Many have had cause to be cautious on what to or not to take before and after taking the COVID-19 vaccine jab so as not to limit the effectiveness of the vaccine.
One major concern, especially among the youth, is whether they can take alcohol before or right after taking a COVID-19 jab. Fact Check-Ghana delves into what experts have said on the matter in this report.
Is there a connection between COVID-19 vaccines and alcohol?
Although researchers did not specifically delve into the impact of alcohol on the effectiveness of any of the COVID-19 vaccines during the clinical trials, experts believe the COVID-19 vaccine jabs don’t have different reactions from alcohol just as other vaccines do.
Director of the Center for Virus Research at the University of California, Irvine, Ilhem Messaoudi has said “we know from other studies that chronic alcohol consumption can lead to weak vaccine responses and reduce protection. The same most likely applies to the Covid-19 vaccine. Those who drink in excess are likely to generate dampened immune responses and also be at higher risk of having severe Covid-19.”
Messaoudi, who has conducted extensive research on the effect of alcohol on immune response also noted that “when we consume alcohol outside of the moderate zone, we see a significant increase in susceptibility to infection — especially respiratory pathogens — decreased wound-healing capacity and increased risk of cancer.”
Chronic consumption of alcohol according to Dr Messaoudi increases the production of inflammatory factors by the immune cells which reduce the ability to fight infection.
Can one drink alcohol before or after the vaccine?
Medics in the United Kingdom (UK) have advised that people desist from taking alcohol in the days leading up to and after taking the COVID-19 jab.
Speaking to UK Metro, Prof. Sheena Cruickshank, an immunologist at the University of Manchester emphasised that one’s immune system must be “working in tip-top to have a good response to the vaccine, so if you’re drinking the night before, or shortly afterwards, that’s not going to help.”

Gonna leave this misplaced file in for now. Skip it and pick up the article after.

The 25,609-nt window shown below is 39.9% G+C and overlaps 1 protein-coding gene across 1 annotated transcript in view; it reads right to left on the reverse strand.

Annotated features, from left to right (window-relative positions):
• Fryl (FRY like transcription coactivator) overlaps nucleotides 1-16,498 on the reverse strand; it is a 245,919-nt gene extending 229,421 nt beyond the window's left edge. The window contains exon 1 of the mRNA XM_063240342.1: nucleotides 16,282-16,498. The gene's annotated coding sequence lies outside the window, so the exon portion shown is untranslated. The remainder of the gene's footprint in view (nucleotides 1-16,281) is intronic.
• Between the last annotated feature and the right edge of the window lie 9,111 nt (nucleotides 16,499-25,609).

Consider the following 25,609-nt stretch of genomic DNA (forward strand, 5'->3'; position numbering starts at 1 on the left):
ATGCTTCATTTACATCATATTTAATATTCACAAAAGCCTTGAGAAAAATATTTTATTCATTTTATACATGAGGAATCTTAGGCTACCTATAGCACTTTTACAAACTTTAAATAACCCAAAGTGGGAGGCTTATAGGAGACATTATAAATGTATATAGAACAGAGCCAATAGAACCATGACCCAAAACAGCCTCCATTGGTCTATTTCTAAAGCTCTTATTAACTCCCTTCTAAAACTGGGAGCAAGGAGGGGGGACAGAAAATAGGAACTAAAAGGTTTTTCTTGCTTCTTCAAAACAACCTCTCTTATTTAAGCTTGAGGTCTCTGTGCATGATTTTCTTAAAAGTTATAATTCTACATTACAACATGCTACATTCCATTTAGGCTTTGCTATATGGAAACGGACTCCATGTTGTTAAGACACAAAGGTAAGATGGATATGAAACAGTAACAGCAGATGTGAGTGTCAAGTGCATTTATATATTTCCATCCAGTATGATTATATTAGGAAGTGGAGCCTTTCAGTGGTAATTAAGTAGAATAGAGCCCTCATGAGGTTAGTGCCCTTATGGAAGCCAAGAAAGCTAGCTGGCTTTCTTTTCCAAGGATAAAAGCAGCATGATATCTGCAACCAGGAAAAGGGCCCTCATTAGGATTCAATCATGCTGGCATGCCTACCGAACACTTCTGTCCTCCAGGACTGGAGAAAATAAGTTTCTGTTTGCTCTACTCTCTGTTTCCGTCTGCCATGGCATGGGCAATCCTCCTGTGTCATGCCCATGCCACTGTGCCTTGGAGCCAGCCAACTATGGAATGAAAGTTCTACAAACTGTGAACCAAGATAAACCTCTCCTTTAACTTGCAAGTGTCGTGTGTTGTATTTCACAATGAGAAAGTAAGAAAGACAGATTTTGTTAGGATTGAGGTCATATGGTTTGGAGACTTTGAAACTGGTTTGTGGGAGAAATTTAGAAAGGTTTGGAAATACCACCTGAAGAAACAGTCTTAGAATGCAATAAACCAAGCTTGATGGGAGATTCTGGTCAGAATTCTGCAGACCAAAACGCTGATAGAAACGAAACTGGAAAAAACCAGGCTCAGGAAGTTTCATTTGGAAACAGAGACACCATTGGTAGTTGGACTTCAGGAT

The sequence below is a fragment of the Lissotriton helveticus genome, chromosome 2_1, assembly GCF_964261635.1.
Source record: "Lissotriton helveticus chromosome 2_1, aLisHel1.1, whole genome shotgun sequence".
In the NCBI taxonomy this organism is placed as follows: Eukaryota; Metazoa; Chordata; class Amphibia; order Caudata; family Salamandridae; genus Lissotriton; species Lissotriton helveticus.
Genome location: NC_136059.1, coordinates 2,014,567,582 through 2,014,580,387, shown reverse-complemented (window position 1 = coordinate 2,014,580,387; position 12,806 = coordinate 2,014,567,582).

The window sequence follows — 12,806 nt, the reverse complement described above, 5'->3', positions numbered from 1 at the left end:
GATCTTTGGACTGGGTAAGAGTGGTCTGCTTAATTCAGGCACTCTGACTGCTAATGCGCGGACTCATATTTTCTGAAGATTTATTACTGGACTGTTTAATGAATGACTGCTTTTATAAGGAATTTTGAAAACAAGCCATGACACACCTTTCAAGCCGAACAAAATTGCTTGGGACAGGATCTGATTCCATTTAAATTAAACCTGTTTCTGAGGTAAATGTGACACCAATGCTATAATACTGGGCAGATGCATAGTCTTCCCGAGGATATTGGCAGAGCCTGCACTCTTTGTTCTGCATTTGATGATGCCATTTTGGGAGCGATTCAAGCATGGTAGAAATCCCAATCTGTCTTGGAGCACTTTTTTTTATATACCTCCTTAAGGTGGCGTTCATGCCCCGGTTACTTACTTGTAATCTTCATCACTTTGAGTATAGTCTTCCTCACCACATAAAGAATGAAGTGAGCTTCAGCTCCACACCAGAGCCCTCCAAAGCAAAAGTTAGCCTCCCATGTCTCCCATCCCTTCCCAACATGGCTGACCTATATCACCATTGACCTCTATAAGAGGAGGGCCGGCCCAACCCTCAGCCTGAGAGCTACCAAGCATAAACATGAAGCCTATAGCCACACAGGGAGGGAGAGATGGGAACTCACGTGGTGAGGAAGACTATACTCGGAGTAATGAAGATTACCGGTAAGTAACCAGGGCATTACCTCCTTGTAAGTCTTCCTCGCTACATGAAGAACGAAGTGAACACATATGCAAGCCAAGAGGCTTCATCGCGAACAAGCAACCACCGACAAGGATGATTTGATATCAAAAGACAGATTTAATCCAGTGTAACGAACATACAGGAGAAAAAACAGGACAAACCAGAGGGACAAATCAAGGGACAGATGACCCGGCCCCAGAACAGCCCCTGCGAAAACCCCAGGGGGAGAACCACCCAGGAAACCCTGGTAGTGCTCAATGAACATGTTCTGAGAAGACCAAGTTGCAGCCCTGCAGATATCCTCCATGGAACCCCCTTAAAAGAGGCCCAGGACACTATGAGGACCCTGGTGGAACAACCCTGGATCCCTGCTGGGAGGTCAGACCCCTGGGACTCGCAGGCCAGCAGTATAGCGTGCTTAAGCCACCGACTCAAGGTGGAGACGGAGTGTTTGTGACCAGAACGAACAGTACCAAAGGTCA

However, during the clinical trials for the Moderna and Pfizer-BioNTech for instance – where some participants were drinking before and after because they were not required to abstain from alcohol—the findings didn’t mention any issues after the trials.
Aside from concerns shared by some experts on alcohol leading to weak vaccine responses, Richard Watkins, M.D., an infectious disease physician and a professor of internal medicine at the Northeast Ohio Medical University, notes “there is no evidence that alcohol reduces the formation of antibodies.”
He, however, recommends people watch their alcohol intake a few days after taking the shot for a different reason.
Some people may experience flu-like side effects like fever, chills, fatigue, and a headache, he said, and “being intoxicated or hungover will make things less pleasant.” He also advised that one should take in more water if generally feels unwell.
There are also concerns of those who take in alcohol right after the jab confusing hungover with vaccination side effects. Amesh A. Adalja, M.D., a senior scholar at the Johns Hopkins Center for Health Security, has therefore reiterated the necessity for one to keep in mind the impact of alcohol when reporting their vaccination side effects in order not to mistake hungover as a repercussion of the vaccine.
Thus, in conclusion, even though researchers did not look specifically into the effect of alcohol on CIVID-19 vaccines jabs during the clinical trials, earlier works into the relationship between alcohol and vaccines, in general, indicate that the immunity formation in one’s system could be affected if alcohol is taken moments before or after taking a vaccine.
This report is produced under the project: COVID-19 Response in Africa: Together for Reliable Information being implemented with funding support from the European Union.